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Jerome B. Wiesner

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Jerome B. Wiesner

Jerome Wiesner
President of the Massachusetts Institute of Technology
Term 1971 – 1980
Predecessor Howard Wesley Johnson
Successor Paul Edward Gray
Born (1915-05-30)May 30, 1915
Detroit, Michigan
Died October 21, 1994(1994-10-21) (aged 79)
Watertown, Massachusetts
Alma mater University of Michigan

Jerome Bert Wiesner (May 30, 1915 – October 21, 1994) was an educator, a Science Advisor to the President for Eisenhower and (more formally) Kennedy and Johnson, the President of MIT, an advocate for arms control, and a critic of anti-ballistic-missile defense systems.[not verified in body] He was also an outspoken advocate of the exploration of outer space using only unmanned satellites, most notably in his consistent denunciation of Project Mercury, Gemini and Apollo.[not verified in body]

Biography

Early life

Wiesner was born in a Jewish family in Detroit, Michigan and raised in Dearborn. He attended Fordson High School. He completed both his undergraduate and graduate training at the University of Michigan (Ann Arbor) receiving a Ph.D. in electrical engineering in 1950. An interest in radio broadcasting and acoustics ultimately resulted in his appointment to the Acoustical and Record Laboratory of the Library of Congress in 1940; in this capacity he toured the American South with Alan Lomax recording the folk music of this region.

Career

He was associated with MIT for most of his career, joining the MIT Radiation Laboratory in 1942 and working on radar development. He worked briefly at Los Alamos, returned to become a professor of Electrical Engineering at MIT, and worked at and ultimately became director of the Research Laboratory of Electronics at MIT (RLE). He became Dean of the School of Science in 1964, Provost in 1966, and President from 1971 to 1980.[1] He was also elected a life member of the MIT Corporation.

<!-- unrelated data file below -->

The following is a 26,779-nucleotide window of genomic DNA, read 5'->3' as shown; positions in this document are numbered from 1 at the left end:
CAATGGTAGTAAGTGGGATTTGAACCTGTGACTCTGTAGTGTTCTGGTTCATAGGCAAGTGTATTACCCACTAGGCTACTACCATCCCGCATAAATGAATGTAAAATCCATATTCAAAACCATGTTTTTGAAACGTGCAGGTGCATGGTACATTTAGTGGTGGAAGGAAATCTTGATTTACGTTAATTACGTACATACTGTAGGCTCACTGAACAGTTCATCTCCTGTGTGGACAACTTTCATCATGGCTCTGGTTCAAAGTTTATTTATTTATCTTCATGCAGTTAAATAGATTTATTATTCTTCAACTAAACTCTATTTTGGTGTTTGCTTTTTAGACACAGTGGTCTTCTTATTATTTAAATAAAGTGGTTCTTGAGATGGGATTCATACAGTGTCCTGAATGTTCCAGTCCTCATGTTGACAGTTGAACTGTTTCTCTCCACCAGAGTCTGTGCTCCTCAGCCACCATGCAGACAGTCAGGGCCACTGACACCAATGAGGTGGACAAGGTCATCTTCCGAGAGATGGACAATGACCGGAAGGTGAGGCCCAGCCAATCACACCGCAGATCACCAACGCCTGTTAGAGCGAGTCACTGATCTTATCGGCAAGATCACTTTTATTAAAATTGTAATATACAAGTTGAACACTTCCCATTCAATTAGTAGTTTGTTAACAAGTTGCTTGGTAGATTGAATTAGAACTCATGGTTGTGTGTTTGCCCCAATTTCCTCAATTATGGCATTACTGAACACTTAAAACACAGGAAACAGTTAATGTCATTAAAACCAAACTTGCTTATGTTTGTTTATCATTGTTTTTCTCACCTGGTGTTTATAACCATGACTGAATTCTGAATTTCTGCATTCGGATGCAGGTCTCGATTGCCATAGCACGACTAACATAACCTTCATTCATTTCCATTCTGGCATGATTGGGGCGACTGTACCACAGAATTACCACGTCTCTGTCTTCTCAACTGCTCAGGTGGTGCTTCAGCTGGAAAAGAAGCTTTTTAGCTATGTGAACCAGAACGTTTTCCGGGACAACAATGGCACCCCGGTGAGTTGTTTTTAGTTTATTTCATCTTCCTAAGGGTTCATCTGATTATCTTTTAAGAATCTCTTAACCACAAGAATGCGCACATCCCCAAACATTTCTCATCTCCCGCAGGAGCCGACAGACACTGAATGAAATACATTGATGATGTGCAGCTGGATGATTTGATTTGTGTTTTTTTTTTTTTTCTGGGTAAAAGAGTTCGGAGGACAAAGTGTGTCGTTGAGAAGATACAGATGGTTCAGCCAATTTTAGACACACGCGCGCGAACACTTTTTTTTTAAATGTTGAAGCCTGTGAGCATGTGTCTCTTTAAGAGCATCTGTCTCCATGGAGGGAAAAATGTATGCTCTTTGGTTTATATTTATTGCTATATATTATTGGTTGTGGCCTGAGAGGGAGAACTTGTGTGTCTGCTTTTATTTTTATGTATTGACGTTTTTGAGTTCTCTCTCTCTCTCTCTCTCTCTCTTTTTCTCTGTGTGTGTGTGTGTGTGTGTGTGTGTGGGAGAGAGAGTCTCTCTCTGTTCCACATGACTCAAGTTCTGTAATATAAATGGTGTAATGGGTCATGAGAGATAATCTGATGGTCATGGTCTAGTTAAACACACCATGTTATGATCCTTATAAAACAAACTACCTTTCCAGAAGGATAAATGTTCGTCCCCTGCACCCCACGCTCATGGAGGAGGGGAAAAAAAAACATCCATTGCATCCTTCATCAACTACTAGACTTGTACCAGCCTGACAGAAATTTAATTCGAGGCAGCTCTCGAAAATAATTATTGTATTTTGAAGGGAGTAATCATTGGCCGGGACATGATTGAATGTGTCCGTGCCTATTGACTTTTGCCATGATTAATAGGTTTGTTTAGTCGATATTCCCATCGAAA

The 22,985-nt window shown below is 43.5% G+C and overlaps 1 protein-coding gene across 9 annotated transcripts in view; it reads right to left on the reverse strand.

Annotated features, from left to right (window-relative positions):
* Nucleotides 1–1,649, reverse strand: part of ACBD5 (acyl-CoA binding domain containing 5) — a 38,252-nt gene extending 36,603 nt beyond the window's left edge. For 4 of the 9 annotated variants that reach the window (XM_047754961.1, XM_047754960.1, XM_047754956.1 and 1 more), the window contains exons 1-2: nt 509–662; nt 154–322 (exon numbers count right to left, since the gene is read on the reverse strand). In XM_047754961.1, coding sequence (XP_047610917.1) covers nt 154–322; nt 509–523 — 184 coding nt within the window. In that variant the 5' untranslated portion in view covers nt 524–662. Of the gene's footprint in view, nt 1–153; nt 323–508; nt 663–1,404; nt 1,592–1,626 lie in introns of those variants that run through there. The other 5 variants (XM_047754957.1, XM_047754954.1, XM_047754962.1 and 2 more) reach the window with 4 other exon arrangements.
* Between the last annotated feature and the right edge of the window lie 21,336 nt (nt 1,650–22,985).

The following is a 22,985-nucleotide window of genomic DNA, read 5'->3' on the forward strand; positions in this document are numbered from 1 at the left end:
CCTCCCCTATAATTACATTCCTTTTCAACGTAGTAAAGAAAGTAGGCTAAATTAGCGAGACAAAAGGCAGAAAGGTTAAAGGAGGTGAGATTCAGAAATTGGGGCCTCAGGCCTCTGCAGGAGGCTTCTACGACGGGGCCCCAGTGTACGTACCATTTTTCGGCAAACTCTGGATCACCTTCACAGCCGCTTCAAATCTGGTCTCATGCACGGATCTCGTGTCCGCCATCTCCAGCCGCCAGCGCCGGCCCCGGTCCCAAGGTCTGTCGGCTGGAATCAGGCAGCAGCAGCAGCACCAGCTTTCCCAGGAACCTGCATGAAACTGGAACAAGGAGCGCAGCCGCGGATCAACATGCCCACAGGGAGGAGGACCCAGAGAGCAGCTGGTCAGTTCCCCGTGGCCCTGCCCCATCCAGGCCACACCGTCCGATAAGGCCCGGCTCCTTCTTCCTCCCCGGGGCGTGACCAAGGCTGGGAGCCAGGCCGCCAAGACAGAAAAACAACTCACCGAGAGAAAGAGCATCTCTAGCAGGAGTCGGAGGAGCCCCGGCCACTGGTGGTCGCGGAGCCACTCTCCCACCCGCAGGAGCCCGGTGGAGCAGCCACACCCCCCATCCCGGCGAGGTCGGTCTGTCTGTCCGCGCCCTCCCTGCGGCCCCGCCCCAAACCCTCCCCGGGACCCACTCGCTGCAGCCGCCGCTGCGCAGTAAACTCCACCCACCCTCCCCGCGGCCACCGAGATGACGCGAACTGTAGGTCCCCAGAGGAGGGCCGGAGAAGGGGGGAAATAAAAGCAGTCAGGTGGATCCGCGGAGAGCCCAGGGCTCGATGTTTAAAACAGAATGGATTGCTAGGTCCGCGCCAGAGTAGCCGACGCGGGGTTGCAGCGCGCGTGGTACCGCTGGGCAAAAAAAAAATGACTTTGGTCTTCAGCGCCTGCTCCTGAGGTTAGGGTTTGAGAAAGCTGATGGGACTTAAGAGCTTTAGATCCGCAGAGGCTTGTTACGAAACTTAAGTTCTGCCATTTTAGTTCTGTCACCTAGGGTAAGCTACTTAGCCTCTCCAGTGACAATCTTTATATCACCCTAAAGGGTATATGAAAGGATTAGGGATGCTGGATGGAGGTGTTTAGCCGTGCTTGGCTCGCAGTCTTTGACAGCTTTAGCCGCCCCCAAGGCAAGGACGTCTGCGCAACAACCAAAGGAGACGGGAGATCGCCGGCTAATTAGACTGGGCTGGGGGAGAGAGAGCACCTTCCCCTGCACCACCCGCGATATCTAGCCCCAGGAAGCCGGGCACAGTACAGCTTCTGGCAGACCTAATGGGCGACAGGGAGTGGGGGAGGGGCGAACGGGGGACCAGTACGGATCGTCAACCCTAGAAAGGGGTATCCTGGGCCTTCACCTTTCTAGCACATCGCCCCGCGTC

Wiesner served on President John F. Kennedy's Science Advisory Committee. His MIT news obituary described him as “A leading voice for decades in international efforts to control and limit nuclear arms, he was a key figure in the Kennedy administration in the establishment of the Arms Control and Disarmament Agency, in achieving a partial nuclear test ban treaty, and in the successful effort to restrict the deployment of antiballistic missile systems.”[1] Kennedy directed the Science Advisory Committee to investigate the controversy surrounding the publication of Rachel Carson's Silent Spring. Wiesner conducted hearings, and on May 15, 1963 published a report titled "The Use of Pesticides". This document led to the demise of the widespread use of DDT, as well as legislation to protect the environment.

During the Watergate scandal, it was disclosed in June 1973 that Charles W. Colson, counsel to President Nixon, had prepared on September 9, 1971, a short list of 20 people deemed "hostile to the administration."[2] What became popularly known as "Nixon's enemies list" was discovered to have been expanded to include Wiesner, among twenty other academics. According to an issue of Science journal reprinted in the Boston Globe and Washington Post, a White House memo discussed a Nixon order to "cut back on MIT's subsidy in view of Wiesner's anti-defense bias."[3]

Wiesner was portrayed by Al Franken in the 1998 HBO miniseries From the Earth to the Moon.

He was awarded the Delmer S. Fahrney Award in 1980. In 1993 Wiesner was awarded the Public Welfare Medal from the National Academy of Sciences.[2]

Wiesner's son, Stephen Wiesner, is a research physicist.

Education

Bibliography

Incomplete - to be updated

Articles

References

External links in the following were last verified 30 August 2005.
  1. Obituary, MIT News Office
  2. ^ "Lists of White House 'Enemies' and Memorandums Relating to Those Named", The New York Times, June 28, 1973, p. 38.
  3. Enemies list", The Tech (MIT's student newspaper), September 7, 1973, p. 4.
  4. A Random Walk through the Twentieth Century, online hyper-biography of Wiesner from 1995

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